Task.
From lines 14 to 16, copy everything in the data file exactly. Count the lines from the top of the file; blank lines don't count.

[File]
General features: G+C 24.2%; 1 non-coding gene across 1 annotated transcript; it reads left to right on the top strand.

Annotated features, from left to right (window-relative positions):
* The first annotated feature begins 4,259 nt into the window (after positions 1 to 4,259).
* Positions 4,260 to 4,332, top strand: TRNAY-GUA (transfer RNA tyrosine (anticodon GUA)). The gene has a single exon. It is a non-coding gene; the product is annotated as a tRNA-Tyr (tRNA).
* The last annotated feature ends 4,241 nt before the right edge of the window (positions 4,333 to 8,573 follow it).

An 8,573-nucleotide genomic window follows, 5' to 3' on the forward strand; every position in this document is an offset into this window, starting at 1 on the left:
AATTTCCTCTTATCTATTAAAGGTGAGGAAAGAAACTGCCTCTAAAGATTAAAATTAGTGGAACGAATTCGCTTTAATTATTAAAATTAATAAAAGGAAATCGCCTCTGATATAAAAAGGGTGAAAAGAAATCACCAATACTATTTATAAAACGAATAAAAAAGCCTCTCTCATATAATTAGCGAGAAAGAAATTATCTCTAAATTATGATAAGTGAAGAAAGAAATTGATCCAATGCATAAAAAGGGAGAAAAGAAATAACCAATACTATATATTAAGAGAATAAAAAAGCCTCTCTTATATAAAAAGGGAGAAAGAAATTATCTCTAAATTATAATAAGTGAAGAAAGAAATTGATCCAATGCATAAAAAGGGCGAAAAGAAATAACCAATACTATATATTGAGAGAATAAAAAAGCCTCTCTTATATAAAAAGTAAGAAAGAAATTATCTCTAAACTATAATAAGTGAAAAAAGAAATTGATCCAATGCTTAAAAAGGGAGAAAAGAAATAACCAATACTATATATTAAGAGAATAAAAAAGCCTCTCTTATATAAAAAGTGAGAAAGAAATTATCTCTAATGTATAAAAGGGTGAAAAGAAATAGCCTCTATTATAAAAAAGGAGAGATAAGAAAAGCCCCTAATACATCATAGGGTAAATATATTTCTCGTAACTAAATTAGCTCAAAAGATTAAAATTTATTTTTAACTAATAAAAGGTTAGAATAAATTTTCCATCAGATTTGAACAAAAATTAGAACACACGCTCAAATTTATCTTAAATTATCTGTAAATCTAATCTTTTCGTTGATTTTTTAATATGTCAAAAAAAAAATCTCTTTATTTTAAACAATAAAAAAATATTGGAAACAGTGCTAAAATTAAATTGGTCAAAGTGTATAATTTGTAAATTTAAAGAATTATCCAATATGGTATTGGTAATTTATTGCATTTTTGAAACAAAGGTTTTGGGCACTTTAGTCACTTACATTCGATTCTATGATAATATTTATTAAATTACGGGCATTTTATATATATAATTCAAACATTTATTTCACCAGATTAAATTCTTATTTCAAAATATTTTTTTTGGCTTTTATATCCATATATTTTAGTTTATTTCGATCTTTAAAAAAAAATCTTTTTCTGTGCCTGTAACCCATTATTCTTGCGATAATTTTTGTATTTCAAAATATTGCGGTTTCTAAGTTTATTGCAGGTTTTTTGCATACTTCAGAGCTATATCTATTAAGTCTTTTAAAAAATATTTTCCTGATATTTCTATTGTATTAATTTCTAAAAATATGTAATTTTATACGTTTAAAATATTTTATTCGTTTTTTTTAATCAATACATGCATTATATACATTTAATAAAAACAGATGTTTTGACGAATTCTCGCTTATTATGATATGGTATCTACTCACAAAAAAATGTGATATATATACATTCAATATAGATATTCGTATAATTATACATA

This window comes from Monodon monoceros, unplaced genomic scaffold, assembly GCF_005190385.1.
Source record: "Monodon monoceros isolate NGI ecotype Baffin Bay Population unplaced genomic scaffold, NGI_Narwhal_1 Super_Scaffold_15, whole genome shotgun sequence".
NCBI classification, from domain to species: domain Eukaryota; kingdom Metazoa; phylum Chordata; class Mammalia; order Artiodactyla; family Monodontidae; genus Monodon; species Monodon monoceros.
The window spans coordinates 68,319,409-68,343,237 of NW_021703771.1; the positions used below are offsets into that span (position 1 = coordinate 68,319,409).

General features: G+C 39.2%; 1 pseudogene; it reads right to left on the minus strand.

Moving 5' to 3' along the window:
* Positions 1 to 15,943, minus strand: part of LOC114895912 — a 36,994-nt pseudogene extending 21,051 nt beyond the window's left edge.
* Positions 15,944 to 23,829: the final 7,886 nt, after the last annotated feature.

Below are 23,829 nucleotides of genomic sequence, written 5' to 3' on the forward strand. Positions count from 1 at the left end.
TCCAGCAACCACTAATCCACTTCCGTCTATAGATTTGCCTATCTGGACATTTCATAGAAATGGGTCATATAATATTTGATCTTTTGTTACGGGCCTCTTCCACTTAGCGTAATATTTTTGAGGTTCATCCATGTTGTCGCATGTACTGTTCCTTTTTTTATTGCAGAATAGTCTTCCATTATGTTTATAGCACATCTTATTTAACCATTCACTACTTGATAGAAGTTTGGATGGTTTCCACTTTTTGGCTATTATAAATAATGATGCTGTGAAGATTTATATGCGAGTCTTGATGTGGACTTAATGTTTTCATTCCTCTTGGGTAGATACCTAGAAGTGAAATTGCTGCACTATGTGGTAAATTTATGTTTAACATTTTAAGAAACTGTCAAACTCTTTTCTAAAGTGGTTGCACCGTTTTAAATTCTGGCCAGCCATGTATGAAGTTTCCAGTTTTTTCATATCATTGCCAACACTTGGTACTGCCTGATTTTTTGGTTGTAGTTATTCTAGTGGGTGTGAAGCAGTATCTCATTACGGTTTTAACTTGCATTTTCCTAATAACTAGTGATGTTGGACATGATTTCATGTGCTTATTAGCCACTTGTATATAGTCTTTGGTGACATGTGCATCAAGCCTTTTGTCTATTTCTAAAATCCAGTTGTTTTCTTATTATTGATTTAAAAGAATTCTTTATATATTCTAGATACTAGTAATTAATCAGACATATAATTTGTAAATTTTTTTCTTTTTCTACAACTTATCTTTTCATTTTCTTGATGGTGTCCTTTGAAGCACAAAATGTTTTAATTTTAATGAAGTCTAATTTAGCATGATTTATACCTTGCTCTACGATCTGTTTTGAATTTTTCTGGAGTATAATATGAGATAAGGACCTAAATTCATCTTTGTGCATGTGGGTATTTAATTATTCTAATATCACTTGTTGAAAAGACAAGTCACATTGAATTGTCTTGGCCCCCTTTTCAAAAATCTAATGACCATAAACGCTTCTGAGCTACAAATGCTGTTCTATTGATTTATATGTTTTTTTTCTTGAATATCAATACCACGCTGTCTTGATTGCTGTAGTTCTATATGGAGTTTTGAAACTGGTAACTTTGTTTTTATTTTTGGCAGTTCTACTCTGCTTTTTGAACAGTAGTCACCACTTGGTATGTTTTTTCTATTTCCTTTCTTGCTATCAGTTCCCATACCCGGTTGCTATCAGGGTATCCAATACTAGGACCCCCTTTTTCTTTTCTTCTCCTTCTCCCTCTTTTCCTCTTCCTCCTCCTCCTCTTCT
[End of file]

* Positions 1 to 15,943, minus strand: part of LOC114895912 — a 36,994-nt pseudogene extending 21,051 nt beyond the window's left edge.
* Positions 15,944 to 23,829: the final 7,886 nt, after the last annotated feature.

Below are 23,829 nucleotides of genomic sequence, written 5' to 3' on the forward strand. Positions count from 1 at the left end.